Rabat - Morocco has decided to cut relations with Iran, due to its alliance with the Hezbollah movement, which militarily supports the "Polisario," announced Moroccan Minister of Foreign Affairs and International Cooperation, Nasser Bourita, in a press conference on Tuesday.
Rabat – Morocco has decided to cut relations with Iran, due to its alliance with the Hezbollah movement, which militarily supports the “Polisario,” announced Moroccan Minister of Foreign Affairs and International Cooperation, Nasser Bourita, in a press conference on Tuesday.
Bourita made the announcement upon his return from Tehran, where he met with the Iranian Minister of Foreign Affairs, Mohammad Javad Zari.
The minister confirmed that Morocco has documented evidence of the connections between Polisario and Hezbollah, including names of supporters.
Morocco’s Ambassdor to Iran, Hassan Hami, departed the country and returned to Morocco today.
Chargé d’affaires of Iranian Embassy to Leave Morocco ‘Without Delay’
Nasser Bourita, said he will receive today the Chargé d’affaires of the Iranian embassy in Rabat to ask him to leave the Kingdom of Morocco “without delay.”
“I have just returned from Tehran where I had a meeting with Iranian Foreign minister Jawad Darif. I informed him of the decision of the Kingdom of Morocco to break off diplomatic relations with the Islamic Republic of Iran,” Bourita said during a meeting with representatives of the national and foreign press in Rabat.
Morocco’s ambassador in Tehran, Hassan Hami, left Iran today, Bourita, said.
“I will receive the chargé d’affaires of the Iranian embassy in 30 minutes to ask him to leave the Kingdom of Morocco without delay,” added the minister,” he added.
“This decision is a reaction to the confirmed involvement of Iran through Hezbollah in an alliance with the ‘Polisario’ against national security and the higher interests of the Morocco,” Bourita told the press.
Bourita said that “Morocco has irrefutable evidence, identified names and specific facts that corroborate this connivance between the ‘Polisario’ and Hezbollah against the higher interests of Morocco.”
Tehran and Rabat’s Rocky Past
This is not the first time that Rabat has severed ties with Tehran. In 2009, Morocco severed all diplomatic ties with Iran, after Iran questioned Sunni rule in Shiite-majority Bahrain.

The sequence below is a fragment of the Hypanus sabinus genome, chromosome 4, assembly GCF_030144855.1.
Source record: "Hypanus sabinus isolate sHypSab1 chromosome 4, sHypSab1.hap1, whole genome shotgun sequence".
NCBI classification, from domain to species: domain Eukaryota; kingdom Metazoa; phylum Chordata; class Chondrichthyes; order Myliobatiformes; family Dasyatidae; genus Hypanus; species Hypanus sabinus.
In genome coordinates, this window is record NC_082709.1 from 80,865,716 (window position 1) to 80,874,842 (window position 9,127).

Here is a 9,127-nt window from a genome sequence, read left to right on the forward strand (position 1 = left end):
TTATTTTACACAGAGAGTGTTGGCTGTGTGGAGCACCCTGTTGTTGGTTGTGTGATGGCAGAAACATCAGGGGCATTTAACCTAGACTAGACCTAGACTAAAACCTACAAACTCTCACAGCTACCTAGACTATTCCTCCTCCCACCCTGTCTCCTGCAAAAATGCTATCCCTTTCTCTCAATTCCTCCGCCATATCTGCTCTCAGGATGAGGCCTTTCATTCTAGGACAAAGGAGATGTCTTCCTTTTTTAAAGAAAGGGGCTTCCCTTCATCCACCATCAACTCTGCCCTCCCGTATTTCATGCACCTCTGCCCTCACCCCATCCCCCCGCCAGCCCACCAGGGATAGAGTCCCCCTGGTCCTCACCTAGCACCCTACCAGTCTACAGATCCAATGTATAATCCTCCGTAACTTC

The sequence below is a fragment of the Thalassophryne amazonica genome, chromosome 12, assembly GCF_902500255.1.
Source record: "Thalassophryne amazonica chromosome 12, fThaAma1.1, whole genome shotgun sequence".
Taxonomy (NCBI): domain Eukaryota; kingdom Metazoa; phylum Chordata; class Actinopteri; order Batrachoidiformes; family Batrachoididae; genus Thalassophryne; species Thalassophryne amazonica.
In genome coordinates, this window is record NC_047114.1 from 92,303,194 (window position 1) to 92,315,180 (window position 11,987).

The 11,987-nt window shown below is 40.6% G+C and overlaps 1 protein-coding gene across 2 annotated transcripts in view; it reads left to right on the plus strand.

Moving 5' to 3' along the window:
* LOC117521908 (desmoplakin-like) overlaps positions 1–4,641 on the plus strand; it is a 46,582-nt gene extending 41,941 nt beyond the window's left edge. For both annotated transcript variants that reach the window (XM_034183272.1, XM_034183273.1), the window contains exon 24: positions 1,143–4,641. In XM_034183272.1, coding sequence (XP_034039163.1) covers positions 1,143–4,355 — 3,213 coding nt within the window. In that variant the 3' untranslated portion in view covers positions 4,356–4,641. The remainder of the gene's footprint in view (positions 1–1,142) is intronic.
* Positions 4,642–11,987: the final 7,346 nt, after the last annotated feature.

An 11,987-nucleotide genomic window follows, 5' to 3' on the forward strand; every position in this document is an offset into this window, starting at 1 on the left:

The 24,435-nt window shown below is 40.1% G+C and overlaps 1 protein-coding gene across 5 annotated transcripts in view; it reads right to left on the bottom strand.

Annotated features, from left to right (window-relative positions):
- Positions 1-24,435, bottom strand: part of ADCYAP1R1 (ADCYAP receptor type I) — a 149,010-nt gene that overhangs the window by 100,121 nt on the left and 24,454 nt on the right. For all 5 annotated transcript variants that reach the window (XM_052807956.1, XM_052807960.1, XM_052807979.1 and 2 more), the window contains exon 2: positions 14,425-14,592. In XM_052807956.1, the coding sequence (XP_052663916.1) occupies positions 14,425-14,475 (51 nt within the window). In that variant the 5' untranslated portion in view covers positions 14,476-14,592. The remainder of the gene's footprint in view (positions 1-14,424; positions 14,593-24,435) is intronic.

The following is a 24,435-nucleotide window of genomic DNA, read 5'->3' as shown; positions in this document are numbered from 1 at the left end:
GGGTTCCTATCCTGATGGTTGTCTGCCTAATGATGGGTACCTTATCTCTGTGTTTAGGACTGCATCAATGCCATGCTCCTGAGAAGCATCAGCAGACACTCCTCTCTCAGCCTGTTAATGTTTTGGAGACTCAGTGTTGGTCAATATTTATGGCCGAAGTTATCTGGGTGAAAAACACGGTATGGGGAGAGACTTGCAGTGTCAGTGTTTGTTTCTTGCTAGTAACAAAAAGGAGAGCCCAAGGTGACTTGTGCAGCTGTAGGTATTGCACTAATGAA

Although the two countries resumed their bilateral relations in 2014, ties between the nations were never stable, due to the fact that Tehran historically supported Polisario, and Iran denounced Morocco’s relations with Saudi Arabia.
More recently, in mid-March, Morocco thwarted Hezbollah’s ideological maneuvers in the Ivory Coast, specifically, a militant group attempting to convert Moroccans living in the West African country to Shi’a Islam.
Moroccan officials said on the occasion that the group was engaged in a broader strategy of ruining Moroccan interests by undoing its diplomatic and economic advances in Ivory Coast and other countries in the region.
In 2016, the Arab League and the Gulf Cooperation Council, which collectively encompass Bahrain, Kuwait, Oman, Qatar, Saudi Arabia, United Arab Emirates, Egypt, Iraq, Jordan, Lebanon, Saudi Arabia, and Yemen, categorized Hezbollah as a terrorist organization.
Lebanon, Iraq, Syria, and Algeria were the only member-states to reject the categorization.
Previously in 1981, Tehran cut ties with Rabat following King Hassan II’s decision to give asylum to the US-backed Shah, who had been forced into exile after the Iranian Revolution of 1979.
Today, although many nations, including the US and France, consider the entire Hezbollah organization a terrorist organization, other political bodies and nations, like the European Union and the UK, consider Hezbollah a political entity, condemning only the military wing of the group.
In addition to Iran, the Assad regime in Syria, Cuba, and North Korea maintain close relations with Hezbollah.